14th Joint Conference on the Applications of Air Pollution Meteorology with the Air and Waste Management Assoc
Eighth Conference on Atmospheric Chemistry


Implementation and testing of a new aerosol module in WRF/chem

Xiaoming Hu, North Carolina State Univ., Raleigh, NC; and Y. Zhang

Air quality models (AQMs) need appropriate aerosol modules to simulate the formation and fate of atmospheric aerosols in both retrospective and forecasting modes. Large uncertainties exist in aerosol treatments in the AQMs. There are two existing aerosol modules in the Pacific Northwest National Laboratory (PNNL) version of the NOAA's Weather Research and Forecasting/Chemistry Model (WRF/Chem). One is the Modal Aerosol Dynamics Model for Europe (MADE) with the secondary organic aerosol model (SORGAM) (referred to as MADE/SORGAM). The other one is the Model for Simulating Aerosol Interactions and Chemistry (MOSAIC). In this study, a detailed aerosol model, the Model of Aerosol Dynamics, Reaction, Ionization and Dissolution (MADRID), has been incorporated into WRF/Chem (referred to as WRF/Chem-MADRID). MADRID differs from the previous two aerosol modules in terms of size representation used, chemical species treated, and assumptions and numerical algorithms used. MADRID is based on a sectional representation of the particle size distribution and includes a detailed treatment of aerosol dynamics and secondary organic aerosol (SOA) formation. As an initial implementation, MADRID is coupled to the PNNL's version of Carbon-Bond Mechanism (i.e., CBM-Z). A 5-day episode (August 28 to September 2) from 2000 Texas Air Quality Study (TexAQS-2000) in the southern U.S. is used to test the WRF/Chem with MADRID with a horizontal grid spacing of 12-km. Three approaches are used in MADRID to simulate gas-particle mass transfer: equilibrium, dynamic, and hybrid approaches. All of them and two different condensational algorithms (i.e., Bott and Trajectory-Grid) used in the dynamic approach will be tested in WRF/Chem. The predictions of WRF/Chem-MADRID are evaluated against observations for gas-phase species (e.g., O3, SO2, NO2, NO), and PM2.5 and its composition. The preliminary results using the equilibrium approach for gas-particle mass transfer show that the spatial distributions of concentrations of these species are consistent with the synoptic pattern. The normalized mean biases (NMBs) are 19.8% for O3, 305% for SO2, 24.6% for NO2, -60.2% for NO, and 41.7% for PM2.5. The discrepancies between simulations and observations for these species do not increase with time. Overpredictions of O3 occurr primarily during the nighttime. This can be attributed partially to the underpredictions of NO at night, which results in a reduced titration of O3 by NO. The predicted individual components of PM2.5 are compared with the observations for two sites: La Porte and Williams Tower. The predicted SO42- concentrations agree well with the observations (underprediected by 0.5%). Those of NO3-, NH4+, and Cl- are underpredicted by 0.22 (81.5%), 0.54 (47.8%), and 0.04 mg m-3 (80.0%), respectively. Concentrations of Na+ and elementary carbon (EC) are overpredicted by 0.07 (36.8%) and 1.01 mg m-3 (147.4%), respectively. The concentrations of organic matter (OM) are underpredicted by 1.7% at La Porte but overpredicted by 163.7% at Williams Tower. Differences in observed and simulated other unknown inorganic species account for 56.3% of the discrepancies of the total PM2.5 between simulations and observations. Discrepancies between the simulation results and observations and among results with different gas-particle mass transfer approaches and different condensational algorithms will be analyzed and discussed. The gas-particle mass transfer approach and the condensational algorithm that provide the best compromise between numerical accuracy and computational efficiency will be recommended for real-time forecasting applications with WRF/Chem-MADRID.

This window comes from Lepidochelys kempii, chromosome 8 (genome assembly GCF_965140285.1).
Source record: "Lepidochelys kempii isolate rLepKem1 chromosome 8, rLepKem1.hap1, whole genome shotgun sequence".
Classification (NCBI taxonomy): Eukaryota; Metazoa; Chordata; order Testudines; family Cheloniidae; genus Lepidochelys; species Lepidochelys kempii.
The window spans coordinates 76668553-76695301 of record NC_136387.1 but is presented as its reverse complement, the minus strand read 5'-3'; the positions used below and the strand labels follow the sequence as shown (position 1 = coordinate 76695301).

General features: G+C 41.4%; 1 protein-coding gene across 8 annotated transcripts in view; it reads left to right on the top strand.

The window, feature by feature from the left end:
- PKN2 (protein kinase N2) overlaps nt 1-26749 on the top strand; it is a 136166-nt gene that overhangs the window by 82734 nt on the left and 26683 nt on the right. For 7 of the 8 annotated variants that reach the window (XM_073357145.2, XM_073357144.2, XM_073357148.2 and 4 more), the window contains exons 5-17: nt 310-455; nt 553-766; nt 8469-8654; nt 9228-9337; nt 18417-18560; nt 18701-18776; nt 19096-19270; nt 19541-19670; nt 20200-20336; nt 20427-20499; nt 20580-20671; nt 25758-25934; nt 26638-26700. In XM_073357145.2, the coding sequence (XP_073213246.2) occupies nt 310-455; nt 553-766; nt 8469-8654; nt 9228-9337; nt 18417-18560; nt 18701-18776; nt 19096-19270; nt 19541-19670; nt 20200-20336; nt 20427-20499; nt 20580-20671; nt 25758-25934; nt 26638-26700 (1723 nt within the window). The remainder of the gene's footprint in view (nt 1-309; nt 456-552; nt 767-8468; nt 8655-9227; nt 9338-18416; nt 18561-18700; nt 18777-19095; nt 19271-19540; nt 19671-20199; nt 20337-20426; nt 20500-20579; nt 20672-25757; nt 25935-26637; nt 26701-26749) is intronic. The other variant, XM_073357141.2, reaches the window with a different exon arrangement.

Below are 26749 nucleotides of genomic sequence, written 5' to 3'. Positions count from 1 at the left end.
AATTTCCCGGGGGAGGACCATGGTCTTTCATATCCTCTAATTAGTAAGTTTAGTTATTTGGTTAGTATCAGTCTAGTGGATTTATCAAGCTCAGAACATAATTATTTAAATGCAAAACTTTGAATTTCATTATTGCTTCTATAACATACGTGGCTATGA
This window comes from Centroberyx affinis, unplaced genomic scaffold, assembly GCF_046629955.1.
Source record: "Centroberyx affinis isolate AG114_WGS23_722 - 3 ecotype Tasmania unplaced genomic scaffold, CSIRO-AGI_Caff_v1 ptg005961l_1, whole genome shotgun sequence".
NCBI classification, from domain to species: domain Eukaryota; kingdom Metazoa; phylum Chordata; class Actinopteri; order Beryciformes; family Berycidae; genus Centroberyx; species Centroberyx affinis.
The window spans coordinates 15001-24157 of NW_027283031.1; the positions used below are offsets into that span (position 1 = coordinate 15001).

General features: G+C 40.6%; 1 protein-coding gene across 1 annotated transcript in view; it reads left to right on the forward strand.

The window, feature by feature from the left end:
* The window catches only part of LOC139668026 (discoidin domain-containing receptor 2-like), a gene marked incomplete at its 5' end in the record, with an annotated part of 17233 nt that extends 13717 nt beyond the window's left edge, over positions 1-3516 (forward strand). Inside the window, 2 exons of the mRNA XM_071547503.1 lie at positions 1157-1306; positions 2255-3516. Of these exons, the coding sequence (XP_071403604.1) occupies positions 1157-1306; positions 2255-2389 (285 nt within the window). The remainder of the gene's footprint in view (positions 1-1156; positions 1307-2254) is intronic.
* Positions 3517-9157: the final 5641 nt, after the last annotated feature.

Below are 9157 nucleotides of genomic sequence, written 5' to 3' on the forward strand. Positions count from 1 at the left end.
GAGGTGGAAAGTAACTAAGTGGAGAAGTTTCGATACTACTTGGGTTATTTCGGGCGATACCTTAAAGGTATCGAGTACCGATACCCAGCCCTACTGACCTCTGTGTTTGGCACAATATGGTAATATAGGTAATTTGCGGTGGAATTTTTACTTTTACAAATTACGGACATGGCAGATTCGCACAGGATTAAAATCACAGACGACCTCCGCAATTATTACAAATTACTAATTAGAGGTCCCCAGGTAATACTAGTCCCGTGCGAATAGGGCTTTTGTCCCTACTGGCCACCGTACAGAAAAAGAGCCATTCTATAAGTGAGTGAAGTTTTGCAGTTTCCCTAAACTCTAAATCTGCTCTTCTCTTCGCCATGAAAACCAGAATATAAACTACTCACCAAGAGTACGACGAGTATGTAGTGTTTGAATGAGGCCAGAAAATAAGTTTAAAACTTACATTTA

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Joint Session 3, Air Quality Forecasting (Joint with the 8th Conference on Atmospheric Chemistry and 14th Joint Conference on the Application of Air Pollution with the A&WMA)
Thursday, 2 February 2006, 8:30 AM-9:45 AM, A408

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